Red tape and bureaucracy in Spain is notorious and none more so when it comes to banking. I experienced this first hand when I arrived in Spain and opened a bank account in Alhaurin El Grande (near Malaga). I only had my passport as I didn’t at the time have a registered NIE number (Spain’s equivalent of a national insurance number). It wasn’t until months later I found out that I was being charged €5.00 per month for the privilege of not having an NIE number. After a period of time I moved house (about an hour further east from Malaga) and went into the local branch there after acquiring my NIE. I was told that if I wanted to change my account I had to make the 2½ hour round trip back to Alhaurin El Grande and close the account there and then open another account in a new branch. This was despite the fact that it was the same bank. To cap it all I also needed to pay €18.00 for doing so. The moral is to make sure you have everything you need paperwork wise before you open an account.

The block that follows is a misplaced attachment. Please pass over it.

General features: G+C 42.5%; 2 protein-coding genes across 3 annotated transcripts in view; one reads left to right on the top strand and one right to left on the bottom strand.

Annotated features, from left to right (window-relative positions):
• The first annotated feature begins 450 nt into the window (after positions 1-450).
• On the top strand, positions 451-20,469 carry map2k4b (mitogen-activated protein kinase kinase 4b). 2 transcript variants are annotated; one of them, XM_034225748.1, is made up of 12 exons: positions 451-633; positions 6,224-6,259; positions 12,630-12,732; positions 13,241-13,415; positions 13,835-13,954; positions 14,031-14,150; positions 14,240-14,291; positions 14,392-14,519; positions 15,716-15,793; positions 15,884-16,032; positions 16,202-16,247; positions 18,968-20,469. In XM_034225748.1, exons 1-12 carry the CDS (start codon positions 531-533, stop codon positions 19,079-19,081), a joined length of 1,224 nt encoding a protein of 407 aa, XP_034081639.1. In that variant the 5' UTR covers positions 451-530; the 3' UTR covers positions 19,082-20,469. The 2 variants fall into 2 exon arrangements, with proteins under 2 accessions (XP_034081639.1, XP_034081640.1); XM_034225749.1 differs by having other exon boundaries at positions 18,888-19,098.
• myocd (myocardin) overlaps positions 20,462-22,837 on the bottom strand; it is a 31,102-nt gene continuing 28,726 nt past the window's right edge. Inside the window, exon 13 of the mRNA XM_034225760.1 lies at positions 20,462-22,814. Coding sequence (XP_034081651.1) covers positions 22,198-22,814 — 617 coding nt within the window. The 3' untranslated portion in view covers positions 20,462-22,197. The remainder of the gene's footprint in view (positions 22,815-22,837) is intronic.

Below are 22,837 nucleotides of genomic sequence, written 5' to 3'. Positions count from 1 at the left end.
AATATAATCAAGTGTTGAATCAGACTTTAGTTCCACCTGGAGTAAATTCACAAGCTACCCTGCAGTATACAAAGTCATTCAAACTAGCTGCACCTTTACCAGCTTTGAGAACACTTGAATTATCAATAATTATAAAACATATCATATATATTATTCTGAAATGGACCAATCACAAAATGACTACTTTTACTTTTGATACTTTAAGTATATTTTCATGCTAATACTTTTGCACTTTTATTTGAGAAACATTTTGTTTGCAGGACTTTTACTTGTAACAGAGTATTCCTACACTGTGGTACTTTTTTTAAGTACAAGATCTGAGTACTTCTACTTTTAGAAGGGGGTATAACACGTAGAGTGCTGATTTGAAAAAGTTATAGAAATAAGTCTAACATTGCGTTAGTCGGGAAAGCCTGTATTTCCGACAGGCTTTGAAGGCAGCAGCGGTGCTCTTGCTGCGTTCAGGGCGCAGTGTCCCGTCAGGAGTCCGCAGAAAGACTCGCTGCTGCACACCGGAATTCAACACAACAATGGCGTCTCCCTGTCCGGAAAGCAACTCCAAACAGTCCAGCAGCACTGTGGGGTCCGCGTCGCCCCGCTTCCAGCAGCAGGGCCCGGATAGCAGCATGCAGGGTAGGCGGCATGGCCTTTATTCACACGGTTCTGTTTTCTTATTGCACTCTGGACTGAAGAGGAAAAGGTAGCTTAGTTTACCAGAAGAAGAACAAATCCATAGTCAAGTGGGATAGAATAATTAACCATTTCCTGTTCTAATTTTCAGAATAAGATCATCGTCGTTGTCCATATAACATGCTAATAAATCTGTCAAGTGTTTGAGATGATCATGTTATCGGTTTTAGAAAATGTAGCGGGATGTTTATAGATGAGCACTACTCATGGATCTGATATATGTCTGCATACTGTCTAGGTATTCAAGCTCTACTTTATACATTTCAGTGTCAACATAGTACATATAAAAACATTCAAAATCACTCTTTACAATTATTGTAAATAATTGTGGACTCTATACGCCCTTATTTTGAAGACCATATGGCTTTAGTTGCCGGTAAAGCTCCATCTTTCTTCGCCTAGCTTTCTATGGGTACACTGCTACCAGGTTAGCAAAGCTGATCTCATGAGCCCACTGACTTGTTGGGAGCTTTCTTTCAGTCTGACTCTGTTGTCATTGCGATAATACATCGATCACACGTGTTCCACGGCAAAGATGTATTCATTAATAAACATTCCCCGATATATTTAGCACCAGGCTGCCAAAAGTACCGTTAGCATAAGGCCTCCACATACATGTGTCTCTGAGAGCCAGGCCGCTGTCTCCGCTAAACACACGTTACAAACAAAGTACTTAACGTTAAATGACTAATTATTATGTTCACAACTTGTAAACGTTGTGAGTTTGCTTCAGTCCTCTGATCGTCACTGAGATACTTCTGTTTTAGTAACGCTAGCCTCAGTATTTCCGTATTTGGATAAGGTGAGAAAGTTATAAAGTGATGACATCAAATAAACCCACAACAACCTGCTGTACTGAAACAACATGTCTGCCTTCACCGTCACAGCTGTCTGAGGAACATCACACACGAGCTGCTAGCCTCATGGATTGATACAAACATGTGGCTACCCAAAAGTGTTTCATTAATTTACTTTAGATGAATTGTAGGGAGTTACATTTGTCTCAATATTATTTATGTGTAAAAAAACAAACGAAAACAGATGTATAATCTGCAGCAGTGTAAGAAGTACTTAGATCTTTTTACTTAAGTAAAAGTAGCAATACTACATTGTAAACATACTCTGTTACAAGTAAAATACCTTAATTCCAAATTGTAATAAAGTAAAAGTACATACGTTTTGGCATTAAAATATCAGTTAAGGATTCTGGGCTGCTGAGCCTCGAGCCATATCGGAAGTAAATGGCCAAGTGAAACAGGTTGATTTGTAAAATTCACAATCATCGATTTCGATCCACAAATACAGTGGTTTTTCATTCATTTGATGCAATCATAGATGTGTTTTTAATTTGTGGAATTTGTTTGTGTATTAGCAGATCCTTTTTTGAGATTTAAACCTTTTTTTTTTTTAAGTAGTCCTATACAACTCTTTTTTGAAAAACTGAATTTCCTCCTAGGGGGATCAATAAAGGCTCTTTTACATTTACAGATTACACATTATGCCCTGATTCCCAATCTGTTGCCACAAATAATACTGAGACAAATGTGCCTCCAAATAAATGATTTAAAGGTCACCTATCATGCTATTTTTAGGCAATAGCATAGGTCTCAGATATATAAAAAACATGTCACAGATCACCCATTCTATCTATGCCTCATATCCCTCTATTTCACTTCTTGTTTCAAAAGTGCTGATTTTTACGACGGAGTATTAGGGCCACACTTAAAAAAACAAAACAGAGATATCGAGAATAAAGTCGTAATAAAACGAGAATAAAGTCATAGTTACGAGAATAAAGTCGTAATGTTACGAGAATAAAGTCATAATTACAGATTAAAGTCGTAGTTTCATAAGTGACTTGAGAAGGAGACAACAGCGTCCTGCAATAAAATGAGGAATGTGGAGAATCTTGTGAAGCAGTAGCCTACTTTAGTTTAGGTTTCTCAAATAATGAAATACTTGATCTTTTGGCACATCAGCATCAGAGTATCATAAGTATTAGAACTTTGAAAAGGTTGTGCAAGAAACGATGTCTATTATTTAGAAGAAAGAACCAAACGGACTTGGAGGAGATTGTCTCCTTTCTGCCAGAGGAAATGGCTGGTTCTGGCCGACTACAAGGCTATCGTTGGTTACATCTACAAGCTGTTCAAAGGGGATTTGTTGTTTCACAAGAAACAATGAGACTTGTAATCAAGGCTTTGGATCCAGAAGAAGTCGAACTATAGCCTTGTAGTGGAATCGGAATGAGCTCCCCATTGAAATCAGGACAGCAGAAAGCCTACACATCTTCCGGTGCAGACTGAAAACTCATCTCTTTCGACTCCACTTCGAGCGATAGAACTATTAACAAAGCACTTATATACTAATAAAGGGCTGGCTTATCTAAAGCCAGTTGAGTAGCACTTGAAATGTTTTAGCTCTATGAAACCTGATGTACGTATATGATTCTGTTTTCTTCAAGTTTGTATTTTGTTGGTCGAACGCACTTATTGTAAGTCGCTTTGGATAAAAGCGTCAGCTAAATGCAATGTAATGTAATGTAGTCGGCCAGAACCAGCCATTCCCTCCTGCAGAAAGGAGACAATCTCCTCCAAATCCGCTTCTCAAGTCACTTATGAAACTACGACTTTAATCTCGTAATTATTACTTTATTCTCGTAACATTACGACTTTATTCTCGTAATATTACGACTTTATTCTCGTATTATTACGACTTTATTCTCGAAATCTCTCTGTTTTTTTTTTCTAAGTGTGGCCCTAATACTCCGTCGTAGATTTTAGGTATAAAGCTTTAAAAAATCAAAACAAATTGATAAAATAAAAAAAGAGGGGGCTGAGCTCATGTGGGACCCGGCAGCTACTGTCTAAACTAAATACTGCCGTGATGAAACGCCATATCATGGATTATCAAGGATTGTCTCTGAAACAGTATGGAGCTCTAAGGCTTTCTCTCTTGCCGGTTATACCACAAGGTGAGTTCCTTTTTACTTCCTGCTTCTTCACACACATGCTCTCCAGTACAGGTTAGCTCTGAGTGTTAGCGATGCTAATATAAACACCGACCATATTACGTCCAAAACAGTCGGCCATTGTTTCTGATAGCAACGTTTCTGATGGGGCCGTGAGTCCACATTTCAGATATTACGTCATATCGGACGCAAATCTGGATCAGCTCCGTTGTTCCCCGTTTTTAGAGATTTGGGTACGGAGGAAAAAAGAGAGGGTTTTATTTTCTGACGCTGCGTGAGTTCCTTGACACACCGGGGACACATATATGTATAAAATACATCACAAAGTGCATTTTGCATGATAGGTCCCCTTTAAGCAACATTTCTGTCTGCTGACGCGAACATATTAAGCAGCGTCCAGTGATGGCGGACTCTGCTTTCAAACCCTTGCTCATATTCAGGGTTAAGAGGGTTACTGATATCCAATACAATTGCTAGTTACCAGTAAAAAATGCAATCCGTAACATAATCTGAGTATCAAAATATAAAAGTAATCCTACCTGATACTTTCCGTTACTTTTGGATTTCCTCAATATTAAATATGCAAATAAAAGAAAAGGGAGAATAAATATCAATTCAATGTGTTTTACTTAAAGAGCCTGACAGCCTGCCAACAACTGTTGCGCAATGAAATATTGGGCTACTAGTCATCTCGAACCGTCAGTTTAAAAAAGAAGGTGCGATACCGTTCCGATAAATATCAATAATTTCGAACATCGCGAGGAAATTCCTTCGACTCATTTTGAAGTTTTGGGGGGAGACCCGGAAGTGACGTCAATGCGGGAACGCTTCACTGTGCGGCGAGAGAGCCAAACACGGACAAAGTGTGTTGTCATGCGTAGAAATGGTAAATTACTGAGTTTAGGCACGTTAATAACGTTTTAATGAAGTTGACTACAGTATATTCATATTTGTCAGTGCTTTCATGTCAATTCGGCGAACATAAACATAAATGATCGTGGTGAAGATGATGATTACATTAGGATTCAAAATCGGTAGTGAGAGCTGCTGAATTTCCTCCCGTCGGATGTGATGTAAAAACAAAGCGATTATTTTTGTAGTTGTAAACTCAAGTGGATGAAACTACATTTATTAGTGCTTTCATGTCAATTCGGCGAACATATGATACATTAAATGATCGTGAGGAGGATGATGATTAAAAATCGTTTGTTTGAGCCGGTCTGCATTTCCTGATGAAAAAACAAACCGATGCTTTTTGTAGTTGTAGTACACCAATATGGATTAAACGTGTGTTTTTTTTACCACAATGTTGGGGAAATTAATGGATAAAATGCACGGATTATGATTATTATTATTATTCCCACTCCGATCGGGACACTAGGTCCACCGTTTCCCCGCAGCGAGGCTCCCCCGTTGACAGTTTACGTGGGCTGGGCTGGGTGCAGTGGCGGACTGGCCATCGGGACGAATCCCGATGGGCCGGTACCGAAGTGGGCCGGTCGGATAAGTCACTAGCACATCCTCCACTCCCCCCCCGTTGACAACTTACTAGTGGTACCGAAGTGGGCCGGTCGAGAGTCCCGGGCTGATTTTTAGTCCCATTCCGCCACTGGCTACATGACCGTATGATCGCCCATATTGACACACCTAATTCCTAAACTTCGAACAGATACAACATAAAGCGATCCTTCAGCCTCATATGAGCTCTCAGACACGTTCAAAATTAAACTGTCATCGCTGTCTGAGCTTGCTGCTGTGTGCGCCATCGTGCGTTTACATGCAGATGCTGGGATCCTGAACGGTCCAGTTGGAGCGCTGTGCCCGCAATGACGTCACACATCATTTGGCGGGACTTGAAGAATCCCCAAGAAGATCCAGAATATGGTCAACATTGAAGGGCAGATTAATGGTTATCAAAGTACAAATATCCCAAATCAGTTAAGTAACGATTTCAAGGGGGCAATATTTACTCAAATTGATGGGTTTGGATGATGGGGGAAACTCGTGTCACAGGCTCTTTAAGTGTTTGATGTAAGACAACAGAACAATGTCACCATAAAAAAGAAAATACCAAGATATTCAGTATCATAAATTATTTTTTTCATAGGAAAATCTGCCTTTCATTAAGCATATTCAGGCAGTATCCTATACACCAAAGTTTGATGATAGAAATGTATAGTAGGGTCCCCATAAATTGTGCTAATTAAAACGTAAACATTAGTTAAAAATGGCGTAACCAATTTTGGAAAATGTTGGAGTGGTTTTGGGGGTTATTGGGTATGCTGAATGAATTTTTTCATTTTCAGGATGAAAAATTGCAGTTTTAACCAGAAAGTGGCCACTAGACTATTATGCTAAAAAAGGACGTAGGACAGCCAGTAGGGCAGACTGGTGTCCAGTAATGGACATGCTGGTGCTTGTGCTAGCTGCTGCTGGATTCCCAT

When it comes to finding rental accommodation in Spain there is plenty to choose from and prices can range from €250.00 per calendar month for a studio flat or €500 – €1000 for a town house or private villa with land. This does depend on where you want to be. Clearly in southern Spain if you chose to live near to Marbella then €1000 isn’t going to buy you much. However there are far cheaper places if you travel slightly inland. To find property you can go through an online property portal (Here’s one such site) or alternatively take a drive around and you will see a number of properties saying ‘se Alquiler’ (to rent). These are generally privately owned properties where the owner is seeking to rent without advertising, or indeed going through an agent, and these can be cheaper. However, the downside is that if you do have any issues then you will have to take them up directly with the landlord, rather than having the agent fight your corner. Prior to 1994, laws protecting tenants used to be non-existent, however when the ‘Ley de Arrendiamentos Urbanos‘ came into being, this all changed. Here are a couple of great websites which explain how property rental in Spain works.